N Maulik and G Maulik. Nutrition, epigenetic mechanisms and human disease. Boca Raton, FL: Taylor and Francis/CRC Press. 2011. 426 pp. Octavo format. Hard cover U.S. $138.95. ISBN 9781-4398-0479-7.
Those concerned with population health are increasingly realizing the importance of matching human diet and lifestyle to the genetic inheritance gained through centuries of evolution. Our constitution is such that traditional diets are likely to be tolerated better than processed food, high in salt and hydrogenated fats and low in fiber. In keeping with this view, there is growing evidence that nutritional epigenetics has a potentially important role in disease prevention, control and management. The term epigenetics, describes gene-environmental interactions; it was coined by C.H. Waddington as long ago as 1942. The present book claims to be the first to provide a comprehensive coverage of this field for the nutritionist, although I have reviewed at least one earlier monograph that covers similar territory (1). The present text comprises 14 essays by selected world experts in nutrition, epigenetic regulation and gene expression. They discuss these issues in relation to aging, cancer and various chronic diseases, exploring the interactions of nutrition with both normal and variant genotypes at the molecular level, and underlining the likely importance of epigenetics to the regulation of genetic information in both health and disease.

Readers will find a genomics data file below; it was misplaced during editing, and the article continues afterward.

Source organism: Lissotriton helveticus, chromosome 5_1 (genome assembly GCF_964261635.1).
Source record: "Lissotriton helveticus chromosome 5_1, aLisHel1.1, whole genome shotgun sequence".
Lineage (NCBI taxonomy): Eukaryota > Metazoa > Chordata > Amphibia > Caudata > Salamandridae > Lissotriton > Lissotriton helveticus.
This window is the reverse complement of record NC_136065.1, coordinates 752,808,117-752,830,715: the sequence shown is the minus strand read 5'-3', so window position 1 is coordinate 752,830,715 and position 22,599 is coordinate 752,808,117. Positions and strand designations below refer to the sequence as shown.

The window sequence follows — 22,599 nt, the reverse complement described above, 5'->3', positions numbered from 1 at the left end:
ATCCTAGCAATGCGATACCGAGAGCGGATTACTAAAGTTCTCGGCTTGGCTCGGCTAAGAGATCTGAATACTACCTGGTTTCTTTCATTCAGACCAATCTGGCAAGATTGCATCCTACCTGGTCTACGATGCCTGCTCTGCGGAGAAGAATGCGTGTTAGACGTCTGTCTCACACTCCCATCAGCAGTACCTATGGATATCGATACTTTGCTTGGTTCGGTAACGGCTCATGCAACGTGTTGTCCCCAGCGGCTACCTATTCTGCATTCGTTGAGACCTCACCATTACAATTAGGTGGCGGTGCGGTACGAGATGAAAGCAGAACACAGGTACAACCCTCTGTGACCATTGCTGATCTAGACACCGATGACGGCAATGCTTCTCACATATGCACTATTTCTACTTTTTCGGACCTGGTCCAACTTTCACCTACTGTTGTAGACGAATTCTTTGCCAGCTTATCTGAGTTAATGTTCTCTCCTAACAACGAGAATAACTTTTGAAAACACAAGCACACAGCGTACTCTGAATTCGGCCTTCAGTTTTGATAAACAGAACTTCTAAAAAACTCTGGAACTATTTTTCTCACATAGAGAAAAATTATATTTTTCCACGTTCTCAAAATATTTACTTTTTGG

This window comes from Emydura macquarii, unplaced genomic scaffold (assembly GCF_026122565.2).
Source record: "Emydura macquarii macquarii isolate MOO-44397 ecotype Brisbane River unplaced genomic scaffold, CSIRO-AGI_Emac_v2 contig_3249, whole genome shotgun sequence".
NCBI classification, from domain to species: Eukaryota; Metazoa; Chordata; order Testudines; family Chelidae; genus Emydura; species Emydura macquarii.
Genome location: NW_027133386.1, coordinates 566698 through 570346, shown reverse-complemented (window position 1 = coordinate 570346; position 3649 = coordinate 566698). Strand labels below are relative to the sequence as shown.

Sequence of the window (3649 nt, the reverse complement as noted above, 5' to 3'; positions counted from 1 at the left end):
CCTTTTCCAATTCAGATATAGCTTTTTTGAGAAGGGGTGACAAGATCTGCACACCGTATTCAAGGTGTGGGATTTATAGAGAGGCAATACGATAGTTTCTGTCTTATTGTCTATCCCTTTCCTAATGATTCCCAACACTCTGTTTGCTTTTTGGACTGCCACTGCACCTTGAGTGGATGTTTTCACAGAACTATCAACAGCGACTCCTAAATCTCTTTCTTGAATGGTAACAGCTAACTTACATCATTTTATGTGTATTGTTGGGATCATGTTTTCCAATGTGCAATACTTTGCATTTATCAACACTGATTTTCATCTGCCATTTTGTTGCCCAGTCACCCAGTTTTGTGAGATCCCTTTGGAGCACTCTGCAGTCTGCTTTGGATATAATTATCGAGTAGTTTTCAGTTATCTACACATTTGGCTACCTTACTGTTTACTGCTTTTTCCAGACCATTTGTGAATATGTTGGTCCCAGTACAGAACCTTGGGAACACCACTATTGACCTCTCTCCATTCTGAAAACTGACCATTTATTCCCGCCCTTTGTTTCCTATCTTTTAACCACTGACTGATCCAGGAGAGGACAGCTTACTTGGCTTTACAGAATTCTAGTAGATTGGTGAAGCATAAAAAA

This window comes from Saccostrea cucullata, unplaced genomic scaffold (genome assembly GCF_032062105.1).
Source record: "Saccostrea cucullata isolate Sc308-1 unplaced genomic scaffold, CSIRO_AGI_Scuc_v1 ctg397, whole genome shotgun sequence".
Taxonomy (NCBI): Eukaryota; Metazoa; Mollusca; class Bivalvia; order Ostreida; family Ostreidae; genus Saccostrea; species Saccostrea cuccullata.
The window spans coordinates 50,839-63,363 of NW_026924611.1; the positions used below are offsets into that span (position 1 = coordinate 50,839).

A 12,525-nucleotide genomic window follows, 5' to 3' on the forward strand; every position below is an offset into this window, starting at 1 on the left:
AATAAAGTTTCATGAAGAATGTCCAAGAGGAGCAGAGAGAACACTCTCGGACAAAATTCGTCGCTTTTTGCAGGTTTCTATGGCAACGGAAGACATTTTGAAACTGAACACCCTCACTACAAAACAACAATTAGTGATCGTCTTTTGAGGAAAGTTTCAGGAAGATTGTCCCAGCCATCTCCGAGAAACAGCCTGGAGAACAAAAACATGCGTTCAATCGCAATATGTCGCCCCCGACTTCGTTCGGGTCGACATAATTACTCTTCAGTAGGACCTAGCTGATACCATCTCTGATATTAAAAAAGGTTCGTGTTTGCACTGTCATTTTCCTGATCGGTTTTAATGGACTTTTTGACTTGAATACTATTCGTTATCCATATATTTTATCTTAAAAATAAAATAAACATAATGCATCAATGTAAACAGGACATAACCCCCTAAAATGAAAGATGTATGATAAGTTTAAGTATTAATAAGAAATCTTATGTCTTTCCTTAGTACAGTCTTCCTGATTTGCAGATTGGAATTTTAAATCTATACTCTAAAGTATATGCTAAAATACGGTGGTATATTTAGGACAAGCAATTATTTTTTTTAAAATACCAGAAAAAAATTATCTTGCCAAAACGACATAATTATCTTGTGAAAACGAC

An early chapter focuses on aging, describing the key roles of DNA methylation, histone modification and chromatin remodeling in gene silencing. This contribution lists the many sites of epigenetic modification reported as showing associations with the
development of disease in humans. It also suggests a long list of dietary components such as garlic, green tea and resveratol that may have the potential to restore gene function through mechanisms such as histone modification and DNA methylation, The text continues with several chapters that make a careful and detailed analysis of the potential role of dietary modification in the prevention of cancer. An individual's folate status is considered in relation to DNA methylation and the risk of several malignancies. Differences between animal and human findings are noted, and the rapid genetic change seen in an actual cancer is contrasted with the slowly progressive and potentially reversible nature of the epigenetic modifications that contribute to malignancy. Potential areas of dietary influence are seen in modifying the processes of cell differentiation, inflammation, apoptosis, cell cycle control, carcinogen metabolism and angiogenesis; future advances await the ability to profile DNA methylation and histone modifications of the genome. Disturbances of histone acetylation and methylation are convincingly linked to cancers, with dietary deficiencies of biotin or the bean isoflavin genistein seen as possible causes. However, the optimal timing and dosage of any preventive treatment remains to be clarified. The administration of epigenetically active drugs and non-coding microRNAs may also have some role in the treatment of carcinomas that are too advanced to treat by more conventional means.